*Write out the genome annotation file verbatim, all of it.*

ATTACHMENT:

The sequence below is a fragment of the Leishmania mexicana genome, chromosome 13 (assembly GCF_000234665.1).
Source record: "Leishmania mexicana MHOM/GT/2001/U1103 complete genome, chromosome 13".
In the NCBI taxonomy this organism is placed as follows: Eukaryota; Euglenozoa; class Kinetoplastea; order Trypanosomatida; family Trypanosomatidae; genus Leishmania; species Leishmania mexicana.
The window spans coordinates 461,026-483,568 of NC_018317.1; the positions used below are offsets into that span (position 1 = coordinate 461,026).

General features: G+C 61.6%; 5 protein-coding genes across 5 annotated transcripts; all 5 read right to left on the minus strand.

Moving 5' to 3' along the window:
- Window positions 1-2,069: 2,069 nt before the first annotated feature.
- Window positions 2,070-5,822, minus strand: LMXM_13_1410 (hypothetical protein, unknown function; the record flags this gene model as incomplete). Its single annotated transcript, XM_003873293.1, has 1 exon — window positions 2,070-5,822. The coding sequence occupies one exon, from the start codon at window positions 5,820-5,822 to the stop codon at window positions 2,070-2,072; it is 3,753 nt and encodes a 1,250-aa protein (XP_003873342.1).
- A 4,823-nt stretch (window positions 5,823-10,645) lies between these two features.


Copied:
The sequence below is a fragment of the Leishmania mexicana genome, chromosome 13 (assembly GCF_000234665.1).
Source record: "Leishmania mexicana MHOM/GT/2001/U1103 complete genome, chromosome 13".
In the NCBI taxonomy this organism is placed as follows: Eukaryota; Euglenozoa; class Kinetoplastea; order Trypanosomatida; family Trypanosomatidae; genus Leishmania; species Leishmania mexicana.
The window spans coordinates 461,026-483,568 of NC_018317.1; the positions used below are offsets into that span (position 1 = coordinate 461,026).

General features: G+C 61.6%; 5 protein-coding genes across 5 annotated transcripts; all 5 read right to left on the minus strand.

Moving 5' to 3' along the window:
- Window positions 1-2,069: 2,069 nt before the first annotated feature.
- Window positions 2,070-5,822, minus strand: LMXM_13_1410 (hypothetical protein, unknown function; the record flags this gene model as incomplete). Its single annotated transcript, XM_003873293.1, has 1 exon — window positions 2,070-5,822. The coding sequence occupies one exon, from the start codon at window positions 5,820-5,822 to the stop codon at window positions 2,070-2,072; it is 3,753 nt and encodes a 1,250-aa protein (XP_003873342.1).
- A 4,823-nt stretch (window positions 5,823-10,645) lies between these two features.